The Journal of Physiological Sciences

, Volume 69, Issue 2, pp 263–280 | Cite as

The class II phosphoinositide 3-kinases PI3K-C2α and PI3K-C2β differentially regulate clathrin-dependent pinocytosis in human vascular endothelial cells

  • Khin Thuzar Aung
  • Kazuaki Yoshioka
  • Sho Aki
  • Kazuhiro Ishimaru
  • Noriko Takuwa
  • Yoh TakuwaEmail author
Original Paper


Pinocytosis is an important fundamental cellular process that is used by the cell to transport fluid and solutes. Phosphoinositide 3-kinases (PI3Ks) regulate a diverse array of dynamic membrane events. However, it is not well-understood which PI3K isoforms are involved in specific mechanisms of pinocytosis. We performed knockdown studies of endogenous PI3K isoforms and clathrin heavy chain (CHC) mediated by small interfering RNA (siRNA). The results demonstrated that the class II PI3K PI3K-C2α and PI3K-C2β, but not the class I or III PI3K, were required for pinocytosis, based on an evaluation of fluorescein-5-isothiocyanate (FITC)–dextran uptake in endothelial cells. Pinocytosis was partially dependent on both clathrin and dynamin, and both PI3K-C2α and PI3K-C2β were required for clathrin-mediated—but not clathrin-non-mediated—FITC-dextran uptake at the step leading up to its delivery to early endosomes. Both PI3K-C2α and PI3K-C2β were co-localized with clathrin-coated pits and vesicles. However, PI3K-C2β, but not PI3K-C2α, was highly co-localized with actin filament-associated clathrin-coated structures and required for actin filament formation at the clathrin-coated structures. These results indicate that PI3K-C2α and PI3K-C2β play differential, indispensable roles in clathrin-mediated pinocytosis.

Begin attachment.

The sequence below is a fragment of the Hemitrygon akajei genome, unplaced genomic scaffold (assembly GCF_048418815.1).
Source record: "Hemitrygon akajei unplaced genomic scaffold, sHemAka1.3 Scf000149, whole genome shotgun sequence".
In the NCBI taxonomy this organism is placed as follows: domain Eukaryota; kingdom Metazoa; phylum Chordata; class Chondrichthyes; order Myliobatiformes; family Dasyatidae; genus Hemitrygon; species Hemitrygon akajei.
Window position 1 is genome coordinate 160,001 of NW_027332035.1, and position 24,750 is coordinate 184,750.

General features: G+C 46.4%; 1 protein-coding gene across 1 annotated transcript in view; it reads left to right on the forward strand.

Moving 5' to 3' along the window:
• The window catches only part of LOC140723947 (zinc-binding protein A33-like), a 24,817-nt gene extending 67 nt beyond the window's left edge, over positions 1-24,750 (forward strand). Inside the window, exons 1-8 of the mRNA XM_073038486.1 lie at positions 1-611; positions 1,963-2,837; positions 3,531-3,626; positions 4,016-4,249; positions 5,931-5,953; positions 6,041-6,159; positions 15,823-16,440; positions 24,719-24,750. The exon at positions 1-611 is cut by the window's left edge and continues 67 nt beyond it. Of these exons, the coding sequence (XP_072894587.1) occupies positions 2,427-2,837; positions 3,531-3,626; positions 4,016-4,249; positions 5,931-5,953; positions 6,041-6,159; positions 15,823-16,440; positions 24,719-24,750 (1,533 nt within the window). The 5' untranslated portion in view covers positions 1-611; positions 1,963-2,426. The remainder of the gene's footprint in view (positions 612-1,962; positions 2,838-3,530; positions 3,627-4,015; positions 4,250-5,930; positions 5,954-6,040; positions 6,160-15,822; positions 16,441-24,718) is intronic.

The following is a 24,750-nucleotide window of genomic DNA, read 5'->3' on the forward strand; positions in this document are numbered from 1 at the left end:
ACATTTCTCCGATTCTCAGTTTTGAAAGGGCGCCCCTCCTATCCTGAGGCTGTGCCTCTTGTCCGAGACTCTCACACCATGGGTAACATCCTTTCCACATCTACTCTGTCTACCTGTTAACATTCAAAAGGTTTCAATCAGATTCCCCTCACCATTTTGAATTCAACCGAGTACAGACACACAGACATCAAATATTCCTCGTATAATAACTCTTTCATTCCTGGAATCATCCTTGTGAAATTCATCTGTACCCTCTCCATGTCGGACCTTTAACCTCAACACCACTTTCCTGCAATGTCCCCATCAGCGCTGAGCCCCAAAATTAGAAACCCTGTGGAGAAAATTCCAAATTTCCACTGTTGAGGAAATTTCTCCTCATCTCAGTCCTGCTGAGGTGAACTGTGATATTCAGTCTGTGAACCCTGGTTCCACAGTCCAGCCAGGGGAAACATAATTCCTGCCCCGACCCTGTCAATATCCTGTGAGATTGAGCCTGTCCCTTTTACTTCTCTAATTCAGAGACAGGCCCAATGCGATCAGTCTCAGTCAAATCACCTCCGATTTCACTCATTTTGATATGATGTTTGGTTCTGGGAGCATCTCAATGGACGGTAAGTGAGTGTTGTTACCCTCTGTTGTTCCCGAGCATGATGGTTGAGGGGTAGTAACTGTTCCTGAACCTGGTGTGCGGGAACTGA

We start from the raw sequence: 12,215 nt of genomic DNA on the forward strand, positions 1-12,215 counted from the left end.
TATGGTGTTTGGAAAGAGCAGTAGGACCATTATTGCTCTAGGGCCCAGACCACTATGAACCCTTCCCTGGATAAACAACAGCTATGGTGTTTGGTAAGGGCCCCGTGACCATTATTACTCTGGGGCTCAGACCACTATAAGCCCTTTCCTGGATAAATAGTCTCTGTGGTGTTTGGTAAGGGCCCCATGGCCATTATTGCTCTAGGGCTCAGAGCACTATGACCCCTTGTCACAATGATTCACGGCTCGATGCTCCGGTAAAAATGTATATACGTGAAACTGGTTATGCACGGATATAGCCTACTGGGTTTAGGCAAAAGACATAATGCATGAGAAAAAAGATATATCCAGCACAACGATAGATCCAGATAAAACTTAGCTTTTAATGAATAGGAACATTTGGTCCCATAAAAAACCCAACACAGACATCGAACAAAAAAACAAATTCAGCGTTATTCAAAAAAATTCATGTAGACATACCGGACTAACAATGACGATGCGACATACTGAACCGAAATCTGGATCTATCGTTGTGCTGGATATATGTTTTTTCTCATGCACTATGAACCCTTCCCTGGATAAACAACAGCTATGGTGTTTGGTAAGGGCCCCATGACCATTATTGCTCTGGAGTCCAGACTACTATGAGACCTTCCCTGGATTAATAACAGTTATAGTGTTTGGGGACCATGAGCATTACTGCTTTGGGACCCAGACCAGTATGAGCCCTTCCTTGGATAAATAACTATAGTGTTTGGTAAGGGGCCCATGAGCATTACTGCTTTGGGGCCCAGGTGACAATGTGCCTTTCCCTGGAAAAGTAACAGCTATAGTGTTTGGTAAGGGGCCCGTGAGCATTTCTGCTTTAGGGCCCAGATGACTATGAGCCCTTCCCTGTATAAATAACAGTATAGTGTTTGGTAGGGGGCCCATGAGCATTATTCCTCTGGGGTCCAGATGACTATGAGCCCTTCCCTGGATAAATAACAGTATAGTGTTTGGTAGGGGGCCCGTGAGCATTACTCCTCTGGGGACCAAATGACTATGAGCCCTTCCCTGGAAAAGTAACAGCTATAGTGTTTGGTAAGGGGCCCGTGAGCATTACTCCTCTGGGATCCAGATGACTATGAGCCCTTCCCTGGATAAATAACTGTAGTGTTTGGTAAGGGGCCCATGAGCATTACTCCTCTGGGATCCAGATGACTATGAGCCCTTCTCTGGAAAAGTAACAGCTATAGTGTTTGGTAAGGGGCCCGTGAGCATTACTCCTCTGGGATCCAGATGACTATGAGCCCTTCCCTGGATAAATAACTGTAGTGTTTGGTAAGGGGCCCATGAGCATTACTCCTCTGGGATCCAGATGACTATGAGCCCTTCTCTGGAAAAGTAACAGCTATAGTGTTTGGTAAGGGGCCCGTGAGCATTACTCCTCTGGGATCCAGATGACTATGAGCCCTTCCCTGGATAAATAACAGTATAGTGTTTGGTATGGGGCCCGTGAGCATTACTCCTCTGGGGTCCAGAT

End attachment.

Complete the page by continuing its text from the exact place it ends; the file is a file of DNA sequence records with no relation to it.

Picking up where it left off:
Class II PI3K PI3K-C2α PI3K-C2β Pinocytosis Clathrin Endothelial cell 



We thank Ms. Chiemi Hirose for secretarial assistance, and also thank the members of Department of Physiology for their support and assistance.

Author contributions

KTA, KY, SA, and YT designed the study. KTA, KY, and SA performed experiments. KI and NT helped experiments. KTA, KY, SA, and YT analyzed the data. KTA, KY, and YT wrote the manuscript. NT helped to draft the manuscript. All authors approved the final version of the manuscript.


This study was supported by grants from the Japan International Cooperation Agency (JICA, J-14-10306 to KTA), the Ministry of Education, Culture, Sports, Science and Technology (MEXT) of Japan (25116711 to Y.T.), and the Japan Society for the Promotion of Science (17K08532 to K.Y., 16K18988 to S.A., 16K15409 to K.I., 17K08542 to N.T., 15H04673 to Y.T.). The funders had no role in study design, data collection and analysis, decision to publish, or preparation of the manuscript.

Compliance with ethical standards

Conflict of interest

The authors declare that they have no conflict of interest.

Ethical approval

This article does not contain any studies with human participants or animals performed by any of the authors.

Supplementary material

12576_2018_644_MOESM1_ESM.mp4 (2.4 mb)
Supplementary material 1 (MP4 2460 kb)
12576_2018_644_MOESM2_ESM.mp4 (2.1 mb)
Supplementary material 2 (MP4 2119 kb)
12576_2018_644_MOESM3_ESM.docx (20 kb)
Supplementary material 3 (DOCX 20 kb)


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Copyright information

© The Physiological Society of Japan and Springer Japan KK, part of Springer Nature 2018

Authors and Affiliations

  • Khin Thuzar Aung
    • 1
  • Kazuaki Yoshioka
    • 1
  • Sho Aki
    • 1
  • Kazuhiro Ishimaru
    • 1
  • Noriko Takuwa
    • 1
    • 2
  • Yoh Takuwa
    • 1
    Email author
  1. 1.Department of PhysiologyKanazawa University School of MedicineKanazawaJapan
  2. 2.Department of Health ScienceIshikawa Prefectural UniversityKahokuJapan

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